Gaël Fichan

Head Fixed Income & Senior Portfolio Manager

What happened last week?

Central banks

As the Federal Reserve enters a blackout period before its May 1st announcement, no immediate rate cuts are expected. The focus is likely to shift towards potentially slowing the pace of quantitative tightening (QT) to ensure sufficient liquidity and ease pressure on Treasury supplies, particularly T-Bills. By the end of the week, the markets had priced in just one rate cut for December. In Europe, the ECB is prepping for its June meeting, where a rate cut is now widely anticipated. However, concerns about a prolonged misalignment with the Fed's policies could impact the euro adversely. ECB member Fabio Panetta has advocated for prompt rate cuts to support the Eurozone economy and avoid the necessity of returning to ultra-low rates if economic stagnation deepens and inflation expectations dip below the 2% target. Although a June rate cut is almost certain, the path for subsequent cuts remains a topic of debate among ECB officials. Vice President Luis de Guindos views the initial reduction as almost certain, provided current trends hold, but remains cautious about further easing due to potential risks from service sector inflation, the US economic outlook, and geopolitical tensions impacting oil prices. In the UK, expectations for the first rate cut have shifted to September, with fewer than two cuts anticipated for the year. The Bank of England's Monetary Policy Committee is divided, with Chief Economist Huw Pill and other hawks calling for a cautious approach due to ongoing inflationary pressures. Pill stresses the risks of easing too soon, while policymaker Jonathan Haskel notes the labor market's tightness suggests delaying rate cuts until inflationary pressures abate more clearly. Meanwhile, the Bank of Japan maintains its supportive monetary stance, continuing to purchase government bonds to keep long-term rates near 1% and short-term rates between 0% and 0.1%. This policy comes as the yen nears a 34-year low against the dollar. The BOJ expects inflation to remain above its 2% target next year but to stabilize by fiscal 2025, with the market anticipating more than two rate hikes in 2024 as conditions evolve.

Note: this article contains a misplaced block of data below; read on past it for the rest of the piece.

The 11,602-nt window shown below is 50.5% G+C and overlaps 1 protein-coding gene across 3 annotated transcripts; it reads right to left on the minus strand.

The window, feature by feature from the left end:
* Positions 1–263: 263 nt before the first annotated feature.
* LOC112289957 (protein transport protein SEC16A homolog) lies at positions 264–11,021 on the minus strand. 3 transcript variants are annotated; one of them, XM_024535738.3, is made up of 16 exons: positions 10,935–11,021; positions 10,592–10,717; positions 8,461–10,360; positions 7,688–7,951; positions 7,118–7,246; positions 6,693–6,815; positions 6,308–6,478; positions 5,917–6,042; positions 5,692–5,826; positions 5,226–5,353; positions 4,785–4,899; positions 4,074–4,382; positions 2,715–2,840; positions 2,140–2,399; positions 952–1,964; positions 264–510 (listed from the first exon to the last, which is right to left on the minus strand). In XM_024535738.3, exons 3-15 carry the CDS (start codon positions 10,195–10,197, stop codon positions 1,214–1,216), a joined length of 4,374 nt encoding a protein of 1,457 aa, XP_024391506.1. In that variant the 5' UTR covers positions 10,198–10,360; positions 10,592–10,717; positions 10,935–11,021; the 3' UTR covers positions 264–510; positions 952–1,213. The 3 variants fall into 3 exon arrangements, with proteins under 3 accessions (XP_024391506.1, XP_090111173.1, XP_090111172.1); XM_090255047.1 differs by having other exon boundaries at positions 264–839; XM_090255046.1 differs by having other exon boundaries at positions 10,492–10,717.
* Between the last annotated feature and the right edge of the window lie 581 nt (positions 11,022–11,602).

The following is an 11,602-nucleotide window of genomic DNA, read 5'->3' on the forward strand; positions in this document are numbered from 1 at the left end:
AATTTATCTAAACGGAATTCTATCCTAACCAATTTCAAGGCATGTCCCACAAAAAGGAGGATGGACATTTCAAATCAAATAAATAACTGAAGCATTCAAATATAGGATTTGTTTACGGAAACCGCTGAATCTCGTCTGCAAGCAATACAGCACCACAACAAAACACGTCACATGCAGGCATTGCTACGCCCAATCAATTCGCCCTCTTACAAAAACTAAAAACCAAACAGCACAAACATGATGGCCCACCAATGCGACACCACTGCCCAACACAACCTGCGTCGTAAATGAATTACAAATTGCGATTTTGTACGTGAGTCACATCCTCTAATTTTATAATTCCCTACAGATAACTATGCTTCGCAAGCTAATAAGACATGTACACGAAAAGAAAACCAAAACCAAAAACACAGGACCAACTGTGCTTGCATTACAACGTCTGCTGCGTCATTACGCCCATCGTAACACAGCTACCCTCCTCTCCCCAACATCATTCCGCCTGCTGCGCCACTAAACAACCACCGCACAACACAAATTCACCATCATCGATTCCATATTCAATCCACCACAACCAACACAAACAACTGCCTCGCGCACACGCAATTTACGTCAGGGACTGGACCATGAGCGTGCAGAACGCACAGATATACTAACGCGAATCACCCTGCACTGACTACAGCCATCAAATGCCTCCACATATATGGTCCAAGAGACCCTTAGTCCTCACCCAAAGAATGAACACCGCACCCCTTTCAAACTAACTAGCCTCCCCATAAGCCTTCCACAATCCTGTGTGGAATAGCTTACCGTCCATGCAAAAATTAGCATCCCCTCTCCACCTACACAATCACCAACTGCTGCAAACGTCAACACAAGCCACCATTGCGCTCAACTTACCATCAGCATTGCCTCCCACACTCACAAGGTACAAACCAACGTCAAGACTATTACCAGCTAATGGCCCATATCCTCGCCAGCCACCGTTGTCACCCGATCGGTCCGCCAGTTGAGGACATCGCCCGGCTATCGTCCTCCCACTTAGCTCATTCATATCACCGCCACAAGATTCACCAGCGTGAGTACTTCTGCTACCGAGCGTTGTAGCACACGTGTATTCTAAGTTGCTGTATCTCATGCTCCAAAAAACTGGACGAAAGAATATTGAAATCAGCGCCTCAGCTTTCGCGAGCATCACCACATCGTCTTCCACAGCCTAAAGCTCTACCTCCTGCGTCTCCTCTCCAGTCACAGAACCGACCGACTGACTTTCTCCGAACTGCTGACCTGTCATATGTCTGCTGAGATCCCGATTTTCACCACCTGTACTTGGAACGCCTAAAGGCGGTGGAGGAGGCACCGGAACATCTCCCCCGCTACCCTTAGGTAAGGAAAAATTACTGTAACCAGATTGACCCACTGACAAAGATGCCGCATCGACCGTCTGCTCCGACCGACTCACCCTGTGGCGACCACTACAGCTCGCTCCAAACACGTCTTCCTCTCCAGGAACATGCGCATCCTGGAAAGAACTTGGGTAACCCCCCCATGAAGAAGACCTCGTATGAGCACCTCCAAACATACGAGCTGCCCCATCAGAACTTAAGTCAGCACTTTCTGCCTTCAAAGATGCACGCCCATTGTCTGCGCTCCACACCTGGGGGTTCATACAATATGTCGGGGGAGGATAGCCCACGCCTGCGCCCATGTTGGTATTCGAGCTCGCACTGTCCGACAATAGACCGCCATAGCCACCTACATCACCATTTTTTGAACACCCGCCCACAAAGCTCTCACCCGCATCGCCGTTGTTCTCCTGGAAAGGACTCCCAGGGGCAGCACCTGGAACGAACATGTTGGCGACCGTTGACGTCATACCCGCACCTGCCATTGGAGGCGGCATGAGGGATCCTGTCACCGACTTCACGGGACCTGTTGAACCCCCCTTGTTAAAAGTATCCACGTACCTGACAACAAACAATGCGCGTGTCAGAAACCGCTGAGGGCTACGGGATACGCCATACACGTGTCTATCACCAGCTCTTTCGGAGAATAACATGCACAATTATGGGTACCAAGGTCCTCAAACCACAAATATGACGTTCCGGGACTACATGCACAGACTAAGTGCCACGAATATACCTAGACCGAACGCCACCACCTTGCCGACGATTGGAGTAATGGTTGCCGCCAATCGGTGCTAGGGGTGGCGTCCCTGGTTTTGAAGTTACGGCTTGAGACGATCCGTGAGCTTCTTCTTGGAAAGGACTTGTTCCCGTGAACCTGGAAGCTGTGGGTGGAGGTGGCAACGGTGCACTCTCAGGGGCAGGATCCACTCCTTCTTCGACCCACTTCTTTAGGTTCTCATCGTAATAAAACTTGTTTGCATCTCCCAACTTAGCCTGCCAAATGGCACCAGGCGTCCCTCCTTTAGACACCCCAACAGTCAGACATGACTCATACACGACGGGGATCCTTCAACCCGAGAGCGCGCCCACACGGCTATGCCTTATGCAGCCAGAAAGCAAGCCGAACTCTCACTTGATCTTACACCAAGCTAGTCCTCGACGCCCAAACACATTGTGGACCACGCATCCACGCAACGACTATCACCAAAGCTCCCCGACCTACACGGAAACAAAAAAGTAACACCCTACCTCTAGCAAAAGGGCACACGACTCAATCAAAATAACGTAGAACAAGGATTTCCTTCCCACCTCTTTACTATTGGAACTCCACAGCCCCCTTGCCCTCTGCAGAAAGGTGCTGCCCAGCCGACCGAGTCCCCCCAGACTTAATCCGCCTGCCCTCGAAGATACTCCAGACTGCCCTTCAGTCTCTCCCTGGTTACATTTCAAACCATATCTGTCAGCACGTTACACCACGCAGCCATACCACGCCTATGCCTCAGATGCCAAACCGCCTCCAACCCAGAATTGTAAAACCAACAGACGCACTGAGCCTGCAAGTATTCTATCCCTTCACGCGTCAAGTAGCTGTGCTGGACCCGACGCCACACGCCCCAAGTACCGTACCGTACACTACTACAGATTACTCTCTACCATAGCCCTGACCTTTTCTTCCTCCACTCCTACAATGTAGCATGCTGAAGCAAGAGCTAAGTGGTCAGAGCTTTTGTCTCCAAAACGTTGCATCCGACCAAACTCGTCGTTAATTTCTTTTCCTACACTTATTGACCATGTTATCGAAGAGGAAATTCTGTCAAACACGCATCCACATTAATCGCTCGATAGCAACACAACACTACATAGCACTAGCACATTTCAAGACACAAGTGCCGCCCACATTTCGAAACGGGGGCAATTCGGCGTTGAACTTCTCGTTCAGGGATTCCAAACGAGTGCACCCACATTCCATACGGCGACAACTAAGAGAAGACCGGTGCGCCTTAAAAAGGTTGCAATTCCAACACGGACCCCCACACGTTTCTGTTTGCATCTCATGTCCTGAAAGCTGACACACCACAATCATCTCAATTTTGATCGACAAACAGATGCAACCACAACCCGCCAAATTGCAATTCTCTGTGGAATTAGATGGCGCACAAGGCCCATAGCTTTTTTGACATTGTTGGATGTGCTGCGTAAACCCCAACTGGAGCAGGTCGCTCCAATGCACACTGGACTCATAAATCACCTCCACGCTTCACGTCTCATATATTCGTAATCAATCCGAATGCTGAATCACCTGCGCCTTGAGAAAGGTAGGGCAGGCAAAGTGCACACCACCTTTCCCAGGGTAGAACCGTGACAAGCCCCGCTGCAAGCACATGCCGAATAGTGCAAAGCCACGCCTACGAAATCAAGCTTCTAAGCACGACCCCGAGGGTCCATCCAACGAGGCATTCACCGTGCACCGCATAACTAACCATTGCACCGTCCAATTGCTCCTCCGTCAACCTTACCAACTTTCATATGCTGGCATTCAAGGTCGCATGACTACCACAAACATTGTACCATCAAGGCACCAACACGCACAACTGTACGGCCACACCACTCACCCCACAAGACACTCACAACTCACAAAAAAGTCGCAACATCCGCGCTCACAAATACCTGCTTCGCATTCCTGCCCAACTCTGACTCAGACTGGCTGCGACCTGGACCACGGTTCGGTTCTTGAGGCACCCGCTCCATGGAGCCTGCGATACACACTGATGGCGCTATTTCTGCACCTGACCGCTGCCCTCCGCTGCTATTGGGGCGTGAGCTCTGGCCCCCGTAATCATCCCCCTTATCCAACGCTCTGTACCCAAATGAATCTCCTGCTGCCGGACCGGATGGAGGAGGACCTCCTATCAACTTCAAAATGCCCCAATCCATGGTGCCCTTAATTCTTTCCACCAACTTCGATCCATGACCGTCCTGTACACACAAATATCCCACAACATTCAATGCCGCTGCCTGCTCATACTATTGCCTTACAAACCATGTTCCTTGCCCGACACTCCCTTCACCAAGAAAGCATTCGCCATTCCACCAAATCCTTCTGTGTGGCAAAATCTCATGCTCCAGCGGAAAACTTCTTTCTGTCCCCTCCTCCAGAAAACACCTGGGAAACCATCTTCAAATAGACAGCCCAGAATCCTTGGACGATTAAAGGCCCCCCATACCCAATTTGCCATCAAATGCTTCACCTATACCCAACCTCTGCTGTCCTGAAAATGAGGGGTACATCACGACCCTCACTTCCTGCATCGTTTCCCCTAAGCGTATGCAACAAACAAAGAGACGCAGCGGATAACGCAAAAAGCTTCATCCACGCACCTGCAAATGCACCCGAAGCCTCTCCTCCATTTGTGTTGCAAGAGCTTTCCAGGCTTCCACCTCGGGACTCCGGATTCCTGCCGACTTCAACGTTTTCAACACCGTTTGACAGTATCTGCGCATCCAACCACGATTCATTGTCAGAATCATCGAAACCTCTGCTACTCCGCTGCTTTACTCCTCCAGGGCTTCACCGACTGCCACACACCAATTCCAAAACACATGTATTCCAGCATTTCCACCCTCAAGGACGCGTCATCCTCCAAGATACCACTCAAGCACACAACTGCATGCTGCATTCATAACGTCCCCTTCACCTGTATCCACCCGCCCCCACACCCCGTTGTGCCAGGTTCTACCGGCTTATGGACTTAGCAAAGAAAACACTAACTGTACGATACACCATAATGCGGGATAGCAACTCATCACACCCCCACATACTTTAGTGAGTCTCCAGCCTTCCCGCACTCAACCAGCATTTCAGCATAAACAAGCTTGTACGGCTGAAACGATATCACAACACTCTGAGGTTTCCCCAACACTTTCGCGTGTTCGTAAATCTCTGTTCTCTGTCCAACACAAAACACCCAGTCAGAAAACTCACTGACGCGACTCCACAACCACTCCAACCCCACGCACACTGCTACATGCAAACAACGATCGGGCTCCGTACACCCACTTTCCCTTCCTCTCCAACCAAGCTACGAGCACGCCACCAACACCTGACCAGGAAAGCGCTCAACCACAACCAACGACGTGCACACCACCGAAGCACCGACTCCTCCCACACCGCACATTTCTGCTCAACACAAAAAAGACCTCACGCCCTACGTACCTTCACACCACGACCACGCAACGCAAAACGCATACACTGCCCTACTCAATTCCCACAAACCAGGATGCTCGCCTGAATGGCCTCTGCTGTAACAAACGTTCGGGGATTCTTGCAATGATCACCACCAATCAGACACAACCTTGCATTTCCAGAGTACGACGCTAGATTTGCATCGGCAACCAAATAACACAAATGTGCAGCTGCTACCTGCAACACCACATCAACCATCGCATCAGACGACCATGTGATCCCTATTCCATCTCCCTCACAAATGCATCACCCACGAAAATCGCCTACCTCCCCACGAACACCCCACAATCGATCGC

In the U.S., the credit market experienced a positive week, with Investment Grade (IG) credit spreads tightening by 5 bps. This contraction in spreads effectively offset the adverse effects of rising interest rates, allowing the Vanguard USD Corporate Bond ETF to remain stable over the week. The U.S. IG market was buoyed by a robust primary market, showcasing strong issuance volumes and solid demand. New issue concessions for Financials and Non-financials averaged between 5-7 bps, signaling a return to conditions seen before the recent spike earlier in the year. These concessions are now only slightly above the pre-COVID averages of 2016-2019. In the High Yield (HY) sector, credit spreads narrowed significantly, settling just above 300bps. This marked tightening propelled the iShares Broad USD High Yield Corporate Bond ETF to a +0.8% gain for the week. The U.S. HY market continues to benefit from favorable technicals, including low default rates and diminishing refinancing concerns. Notably, 73% of U.S. HY issuance has been allocated for refinancing purposes. As of the end of March, the 12-month trailing default rate for U.S. HY bonds slightly increased to 4.0% compared to 3.8% at the end of last year. In Europe, the IG market performed comparably to its U.S. counterpart, with the iShares Core EUR Corp Bond ETF showing flat performance due to the offsetting effects of tighter credit spreads and rising interest rates. According to Goldman Sachs, the unwinding of the ECB’s Pandemic Emergency Purchase Programme (PEPP) has been uneventful. Since July 2023, the Corporate Sector Purchase Programme (CSPP) has been reducing its holdings by an average of €2.4 billion per month, with the ECB's total IG holdings decreasing from over €345 billion at its peak in late 2022 to €313 billion today. Despite this significant reduction, spreads have tightened by over 40 bps since the onset of quantitative tightening, with CSPP-eligible bonds outperforming their non-eligible counterparts. The European High Yield market also saw positive movement, with the iShares EUR High Yield Corp Bond ETF gaining +0.5% over the week, recovering from recent idiosyncratic risks such as issues faced by Altice, Intrum, and Ardagh. Like its U.S. counterpart, the European HY market benefits from a strong refinancing focus, with half of the issuance aimed at refinancing, whereas M&A related issuance remains minimal. Default rates for the first quarter ended at 3.5% for HY bonds and 4.4% for leveraged loans, an increase from the end of last year. Notably, 60% of defaults in the European HY space this year have been "soft" (i.e., distressed exchanges), contrasting with the leveraged loan market where 70% of defaults were due to missed payments.